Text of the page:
Boil It Down: The Food Memoir

Boil It Down: The Food Memoir
If you’re writing a memoir but finding yourself rambling without a narrative focus, you may want to jump on the food memoir bandwagon. Food memoirs are becoming so commonplace that the Literary Foodie blogger lists several hundred you might be interested in reading. Among the most popular are Anthony Bourdain’s Kitchen Confidential; Blood, Bones & Butter, by Gabrielle Hamilton, Julie Powell’s book-to-movie Julie and Julia and Julia Child’s own My Life in France; Beaten, Seared and Sauced, by Jonathan Dixon; A Year in Provence, by Peter Mayle and Tender at the Bone: Growing Up at the Table, by Ruth Reichl.
But let’s talk about you. If you’re not a celebrity chef or even a good cook, why might you want to write a food memoir?
We all eat, so food is something that draws in the reader. It’s multisensory; you can describe the look, texture, smell and taste. And it’s a memory trigger. We may be more likely to remember what we ate on a certain night at our favorite restaurant than who was in our company that evening. Everyone has dishes they associate with growing up, romances, routines, special dates and general indulging. By calling upon that aspect of your memory cache, you provide a focus and establish a consistent thread for your memoir. As an underlying theme, food can be symbolic, the topic lends itself to humor and a food memoir is the perfect vehicle if you want to write only about a limited period of your life.
http://literaryfoodie.blogspot.com/p/food-memoir-list.html

If you’re writing a memoir but finding yourself rambling without a narrative focus, you may want to jump on the food memoir bandwagon. Food memoirs are becoming so commonplace that the Literary Foodie blogger lists several hundred you might be interested in reading. Among the most popular are Anthony Bourdain’s Kitchen Confidential; Blood, Bones & Butter, by Gabrielle Hamilton, Julie Powell’s book-to-movie Julie and Julia and Julia Child’s own My Life in France; Beaten, Seared and Sauced, by Jonathan Dixon; A Year in Provence, by Peter Mayle and Tender at the Bone: Growing Up at the Table, by Ruth Reichl.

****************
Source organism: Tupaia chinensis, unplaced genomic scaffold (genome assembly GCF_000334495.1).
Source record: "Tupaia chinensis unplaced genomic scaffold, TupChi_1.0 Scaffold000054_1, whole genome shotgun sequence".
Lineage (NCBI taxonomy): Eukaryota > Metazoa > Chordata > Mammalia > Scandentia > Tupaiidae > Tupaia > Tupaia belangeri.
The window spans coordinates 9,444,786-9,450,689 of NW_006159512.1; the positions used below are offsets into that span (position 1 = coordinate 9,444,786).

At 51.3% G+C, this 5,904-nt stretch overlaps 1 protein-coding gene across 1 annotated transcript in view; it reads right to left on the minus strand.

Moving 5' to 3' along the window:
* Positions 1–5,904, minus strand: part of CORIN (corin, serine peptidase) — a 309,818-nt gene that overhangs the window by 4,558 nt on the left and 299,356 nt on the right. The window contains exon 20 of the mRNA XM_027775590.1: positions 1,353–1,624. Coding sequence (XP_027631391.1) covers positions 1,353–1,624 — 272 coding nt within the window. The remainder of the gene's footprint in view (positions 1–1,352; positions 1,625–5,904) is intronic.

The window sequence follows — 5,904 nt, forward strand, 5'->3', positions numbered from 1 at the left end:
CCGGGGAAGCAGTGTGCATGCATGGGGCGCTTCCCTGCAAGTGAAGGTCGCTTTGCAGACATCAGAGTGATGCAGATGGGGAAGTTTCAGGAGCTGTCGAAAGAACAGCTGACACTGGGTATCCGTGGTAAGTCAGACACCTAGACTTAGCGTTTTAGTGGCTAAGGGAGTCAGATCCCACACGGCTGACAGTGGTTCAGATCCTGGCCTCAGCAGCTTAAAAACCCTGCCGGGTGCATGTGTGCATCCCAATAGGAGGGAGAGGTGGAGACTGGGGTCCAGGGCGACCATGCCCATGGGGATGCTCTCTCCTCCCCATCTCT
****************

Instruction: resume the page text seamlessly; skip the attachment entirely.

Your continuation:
But let’s talk about you. If you’re not a celebrity chef or even a good cook, why might you want to write a food memoir?

We all eat, so food is something that draws in the reader. It’s multisensory; you can describe the look, texture, smell and taste. And it’s a memory trigger. We may be more likely to remember what we ate on a certain night at our favorite restaurant than who was in our company that evening. We all have dishes we associate with growing up, romances, routines, special life events and general indulging. By calling upon that aspect of your memory cache, you provide a focus and establish a consistent thread for your memoir. As an underlying theme, food can be symbolic, the topic lends itself to humor and a food memoir is the perfect vehicle if you want to write only about a limited period of your life.